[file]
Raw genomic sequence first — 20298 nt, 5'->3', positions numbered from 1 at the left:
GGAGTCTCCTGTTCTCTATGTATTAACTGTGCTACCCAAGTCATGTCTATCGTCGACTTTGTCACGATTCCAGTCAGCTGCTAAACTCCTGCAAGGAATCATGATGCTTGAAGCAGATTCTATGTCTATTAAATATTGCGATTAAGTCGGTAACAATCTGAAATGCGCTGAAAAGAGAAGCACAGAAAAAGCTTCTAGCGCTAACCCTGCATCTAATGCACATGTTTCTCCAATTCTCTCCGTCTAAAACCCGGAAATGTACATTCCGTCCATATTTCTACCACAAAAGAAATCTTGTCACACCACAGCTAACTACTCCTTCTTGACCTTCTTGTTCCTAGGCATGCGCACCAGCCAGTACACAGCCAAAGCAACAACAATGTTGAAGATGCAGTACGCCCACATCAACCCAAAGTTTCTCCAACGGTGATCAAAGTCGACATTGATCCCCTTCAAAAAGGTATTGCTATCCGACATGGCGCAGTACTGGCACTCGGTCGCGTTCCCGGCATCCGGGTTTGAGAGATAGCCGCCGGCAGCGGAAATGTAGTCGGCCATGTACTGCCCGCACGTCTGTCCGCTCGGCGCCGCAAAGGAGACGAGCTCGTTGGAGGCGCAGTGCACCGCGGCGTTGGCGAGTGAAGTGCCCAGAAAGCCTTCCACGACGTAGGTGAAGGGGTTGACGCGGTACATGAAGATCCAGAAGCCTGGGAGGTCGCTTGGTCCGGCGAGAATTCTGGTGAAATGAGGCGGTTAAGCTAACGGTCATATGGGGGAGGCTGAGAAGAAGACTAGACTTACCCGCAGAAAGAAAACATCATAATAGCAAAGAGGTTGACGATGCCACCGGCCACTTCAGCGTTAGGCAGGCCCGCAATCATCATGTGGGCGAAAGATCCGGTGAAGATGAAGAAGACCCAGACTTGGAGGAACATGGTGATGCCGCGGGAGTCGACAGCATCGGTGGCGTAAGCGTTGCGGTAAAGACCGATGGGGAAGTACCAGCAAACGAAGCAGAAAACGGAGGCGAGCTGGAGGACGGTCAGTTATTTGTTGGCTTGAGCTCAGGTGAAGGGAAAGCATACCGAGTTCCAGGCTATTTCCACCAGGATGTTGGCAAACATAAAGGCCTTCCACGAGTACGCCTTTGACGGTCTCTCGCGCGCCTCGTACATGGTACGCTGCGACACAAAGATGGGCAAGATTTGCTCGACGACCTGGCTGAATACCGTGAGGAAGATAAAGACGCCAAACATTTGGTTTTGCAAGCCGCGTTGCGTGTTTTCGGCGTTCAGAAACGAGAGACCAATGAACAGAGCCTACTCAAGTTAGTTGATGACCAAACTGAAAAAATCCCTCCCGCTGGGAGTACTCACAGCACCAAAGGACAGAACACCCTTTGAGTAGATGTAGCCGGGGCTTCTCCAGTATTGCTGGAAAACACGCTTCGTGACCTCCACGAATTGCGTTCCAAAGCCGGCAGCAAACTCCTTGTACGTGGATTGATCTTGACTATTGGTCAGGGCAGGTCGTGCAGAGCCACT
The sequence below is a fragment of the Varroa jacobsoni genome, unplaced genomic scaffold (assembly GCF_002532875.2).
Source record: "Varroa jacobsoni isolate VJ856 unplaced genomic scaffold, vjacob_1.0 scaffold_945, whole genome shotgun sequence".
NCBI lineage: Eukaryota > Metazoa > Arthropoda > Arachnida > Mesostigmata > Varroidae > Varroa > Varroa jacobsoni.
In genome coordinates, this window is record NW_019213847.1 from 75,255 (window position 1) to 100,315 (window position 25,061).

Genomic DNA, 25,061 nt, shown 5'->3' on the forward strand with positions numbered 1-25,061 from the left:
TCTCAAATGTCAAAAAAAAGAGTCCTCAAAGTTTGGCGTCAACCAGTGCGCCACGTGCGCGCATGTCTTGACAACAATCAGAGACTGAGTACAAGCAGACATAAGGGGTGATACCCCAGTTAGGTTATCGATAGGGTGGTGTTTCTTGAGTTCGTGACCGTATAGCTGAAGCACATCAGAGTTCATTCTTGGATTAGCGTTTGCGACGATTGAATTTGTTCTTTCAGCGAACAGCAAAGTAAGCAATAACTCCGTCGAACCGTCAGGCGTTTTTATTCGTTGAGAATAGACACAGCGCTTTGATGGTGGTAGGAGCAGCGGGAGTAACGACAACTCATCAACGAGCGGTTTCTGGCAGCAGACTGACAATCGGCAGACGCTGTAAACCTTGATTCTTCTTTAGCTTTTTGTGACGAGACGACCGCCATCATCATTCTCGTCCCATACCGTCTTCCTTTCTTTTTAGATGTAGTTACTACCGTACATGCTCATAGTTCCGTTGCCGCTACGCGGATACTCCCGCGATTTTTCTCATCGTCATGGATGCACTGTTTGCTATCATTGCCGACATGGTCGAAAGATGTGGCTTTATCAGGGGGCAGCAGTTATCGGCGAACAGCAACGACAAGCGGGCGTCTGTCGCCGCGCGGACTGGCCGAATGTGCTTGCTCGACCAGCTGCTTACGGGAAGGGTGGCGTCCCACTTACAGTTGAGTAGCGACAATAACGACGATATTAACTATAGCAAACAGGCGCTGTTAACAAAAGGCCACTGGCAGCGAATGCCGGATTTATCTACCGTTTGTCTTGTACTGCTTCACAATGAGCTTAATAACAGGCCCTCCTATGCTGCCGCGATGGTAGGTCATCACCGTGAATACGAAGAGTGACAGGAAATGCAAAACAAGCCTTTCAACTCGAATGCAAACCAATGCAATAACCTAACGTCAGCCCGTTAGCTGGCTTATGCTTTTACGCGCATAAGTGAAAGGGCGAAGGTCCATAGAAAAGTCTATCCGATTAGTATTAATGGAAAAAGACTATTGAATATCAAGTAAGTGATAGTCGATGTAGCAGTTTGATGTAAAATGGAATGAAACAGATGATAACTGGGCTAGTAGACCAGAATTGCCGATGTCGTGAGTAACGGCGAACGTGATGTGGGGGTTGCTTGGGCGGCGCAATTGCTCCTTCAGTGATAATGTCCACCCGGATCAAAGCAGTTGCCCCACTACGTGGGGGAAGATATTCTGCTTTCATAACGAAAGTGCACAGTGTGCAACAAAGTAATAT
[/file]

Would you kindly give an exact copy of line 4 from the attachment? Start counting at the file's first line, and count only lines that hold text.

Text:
Source record: "Varroa jacobsoni isolate VJ856 unplaced genomic scaffold, vjacob_1.0 scaffold_945, whole genome shotgun sequence".